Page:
As part of its $150 billion Global Gateway programme to finance sustainable infrastructure in Africa, the European Union (EU) has joined forces with other development partners to put 380 natural gas buses on the road in Senegal. The €320.4 million investment will help reduce air pollution in the West African country.
The European Union (EU) wants to support the ecological transition in Senegal. Thus, several European banks will mobilise 320.4 million euros for the development of public transport in Dakar through the acquisition of 380 natural gas buses. The European Investment Bank (EIB) will contribute €166.9 million and the French Development Agency (AFD) €100 million. The funding also includes a €53.5 million grant from Kreditanstalt für Wiederaufbau (KfW), the German development agency, the EU and AFD.
The initiative, which aims to set up an ecological and inclusive transport system for students and women in the Senegalese capital, will also allow for the installation of ticketing and network control systems, as well as the development of roads over a total length of 30 km for 14 priority lines. “This project is in line with Senegal’s National Development Plan 2019-2023 focused on the structural transformation of the economy. It represents a step forward in the implementation of the United Nations Sustainable Development Goals (SDGs),” explains Oulimata Sarr, Senegal’s Minister of the Economy, Planning and Cooperation.
While the West African country is concerned by air pollution exacerbated by thermal vehicles, the new ecological vehicles that will be delivered thanks to European funding should improve air quality and the living conditions of around 3.4 million people. Indeed, natural gas, although a fossil fuel, generates 30 to 50% less carbon dioxide (CO2) emissions than coal or oil.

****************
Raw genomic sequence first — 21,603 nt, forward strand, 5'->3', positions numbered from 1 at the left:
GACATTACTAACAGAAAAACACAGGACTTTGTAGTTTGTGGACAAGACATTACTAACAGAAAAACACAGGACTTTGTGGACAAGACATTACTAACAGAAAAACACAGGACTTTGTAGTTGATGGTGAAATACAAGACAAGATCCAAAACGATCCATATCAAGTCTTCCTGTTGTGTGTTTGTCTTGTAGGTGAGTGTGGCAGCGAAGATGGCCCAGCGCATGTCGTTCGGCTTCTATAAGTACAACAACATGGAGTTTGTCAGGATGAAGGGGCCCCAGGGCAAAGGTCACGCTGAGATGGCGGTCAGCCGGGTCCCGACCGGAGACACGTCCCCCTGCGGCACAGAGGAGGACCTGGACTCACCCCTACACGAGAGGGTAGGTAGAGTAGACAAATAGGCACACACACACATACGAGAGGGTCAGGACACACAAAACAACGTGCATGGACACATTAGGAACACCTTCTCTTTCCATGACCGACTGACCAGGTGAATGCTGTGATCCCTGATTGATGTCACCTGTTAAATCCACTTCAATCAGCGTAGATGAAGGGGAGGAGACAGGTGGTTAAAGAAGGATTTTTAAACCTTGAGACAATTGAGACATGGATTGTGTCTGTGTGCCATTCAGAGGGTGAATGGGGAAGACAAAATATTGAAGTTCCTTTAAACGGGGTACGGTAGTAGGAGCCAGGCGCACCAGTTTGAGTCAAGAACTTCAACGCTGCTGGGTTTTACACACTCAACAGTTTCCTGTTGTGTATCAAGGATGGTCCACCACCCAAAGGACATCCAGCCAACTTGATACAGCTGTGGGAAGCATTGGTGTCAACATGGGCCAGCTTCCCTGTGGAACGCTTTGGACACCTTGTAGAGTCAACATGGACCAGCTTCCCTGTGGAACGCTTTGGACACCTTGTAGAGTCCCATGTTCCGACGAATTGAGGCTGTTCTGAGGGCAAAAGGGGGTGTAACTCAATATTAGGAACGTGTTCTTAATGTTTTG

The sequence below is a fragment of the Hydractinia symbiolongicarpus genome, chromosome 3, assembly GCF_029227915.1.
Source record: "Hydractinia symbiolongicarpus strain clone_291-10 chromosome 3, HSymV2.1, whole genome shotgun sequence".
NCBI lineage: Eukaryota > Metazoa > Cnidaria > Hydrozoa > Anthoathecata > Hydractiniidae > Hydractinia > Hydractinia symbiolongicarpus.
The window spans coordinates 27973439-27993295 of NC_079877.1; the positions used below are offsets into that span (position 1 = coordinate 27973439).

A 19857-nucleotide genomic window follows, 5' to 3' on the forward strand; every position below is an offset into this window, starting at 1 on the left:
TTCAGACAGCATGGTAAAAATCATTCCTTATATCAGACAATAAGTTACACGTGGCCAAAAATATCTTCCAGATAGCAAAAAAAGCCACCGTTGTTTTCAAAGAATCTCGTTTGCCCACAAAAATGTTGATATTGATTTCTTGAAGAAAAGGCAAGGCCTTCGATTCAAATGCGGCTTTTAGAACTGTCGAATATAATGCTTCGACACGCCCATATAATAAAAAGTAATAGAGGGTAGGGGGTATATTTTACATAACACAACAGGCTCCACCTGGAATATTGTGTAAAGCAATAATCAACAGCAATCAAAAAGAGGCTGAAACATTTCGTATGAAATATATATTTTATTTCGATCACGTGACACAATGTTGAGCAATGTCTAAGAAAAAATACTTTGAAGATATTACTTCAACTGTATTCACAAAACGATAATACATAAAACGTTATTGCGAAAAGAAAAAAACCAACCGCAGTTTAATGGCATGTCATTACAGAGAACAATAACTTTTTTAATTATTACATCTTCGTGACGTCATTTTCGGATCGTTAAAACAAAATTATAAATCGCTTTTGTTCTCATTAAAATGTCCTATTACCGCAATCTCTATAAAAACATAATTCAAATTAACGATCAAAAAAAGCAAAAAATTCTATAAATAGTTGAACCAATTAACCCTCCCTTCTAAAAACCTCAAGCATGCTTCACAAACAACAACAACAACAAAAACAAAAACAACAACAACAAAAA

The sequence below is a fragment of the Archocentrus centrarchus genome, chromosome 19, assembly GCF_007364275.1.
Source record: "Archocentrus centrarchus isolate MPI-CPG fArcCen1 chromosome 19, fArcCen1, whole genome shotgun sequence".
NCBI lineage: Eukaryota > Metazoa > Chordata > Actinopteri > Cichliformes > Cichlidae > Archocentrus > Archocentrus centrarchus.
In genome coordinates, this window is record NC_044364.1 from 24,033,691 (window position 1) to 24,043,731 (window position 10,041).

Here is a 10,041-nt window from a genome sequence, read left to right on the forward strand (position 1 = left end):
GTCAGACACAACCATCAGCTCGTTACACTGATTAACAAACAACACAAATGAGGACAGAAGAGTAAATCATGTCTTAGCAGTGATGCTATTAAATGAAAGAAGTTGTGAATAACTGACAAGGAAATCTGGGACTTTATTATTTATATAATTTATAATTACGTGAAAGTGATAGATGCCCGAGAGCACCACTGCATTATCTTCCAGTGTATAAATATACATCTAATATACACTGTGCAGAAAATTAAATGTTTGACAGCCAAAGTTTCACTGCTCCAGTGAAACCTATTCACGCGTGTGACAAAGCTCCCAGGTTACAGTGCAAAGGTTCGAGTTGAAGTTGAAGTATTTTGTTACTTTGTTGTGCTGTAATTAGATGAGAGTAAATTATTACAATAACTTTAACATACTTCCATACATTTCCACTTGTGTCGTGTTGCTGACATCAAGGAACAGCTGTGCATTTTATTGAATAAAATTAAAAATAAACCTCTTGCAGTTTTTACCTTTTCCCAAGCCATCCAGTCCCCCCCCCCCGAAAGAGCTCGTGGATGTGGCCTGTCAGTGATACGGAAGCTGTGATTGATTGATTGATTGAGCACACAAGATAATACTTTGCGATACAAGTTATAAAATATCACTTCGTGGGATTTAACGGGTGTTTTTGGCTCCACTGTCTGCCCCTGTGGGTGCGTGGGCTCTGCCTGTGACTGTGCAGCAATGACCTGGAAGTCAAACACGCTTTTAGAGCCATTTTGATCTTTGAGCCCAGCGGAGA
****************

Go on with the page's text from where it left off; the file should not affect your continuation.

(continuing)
The development of ecological mobility
“Urban mobility is essential for Africa. The EIB is committed to helping make Dakar a more sustainable and liveable city. As Europe’s climate bank, our role is to help Senegal meet its international commitments under the Paris Agreement,” says EIB Vice-President Ambroise Fayolle. The Luxembourg-based financial institution will collaborate with the Dakar Urban Transport Executive Council (CETUD) which is currently piloting the Bus Rapid Transit (BRT) project.
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As part of this other project, which will avoid the emission of 59 000 tonnes of CO2 equivalent per year, the Senegalese government has announced the acquisition of 121 electric buses equipped with batteries with a capacity of 563.8 kWh. At a total cost of 128 billion CFA francs (around 194 million euros), financed by the French industrial group Meridiam, which specialises in the development and management of public infrastructure projects, this fleet will be accompanied by the installation by the Chinese manufacturer CRRC Corporation of 23 recharging stations in 14 Dakar councils.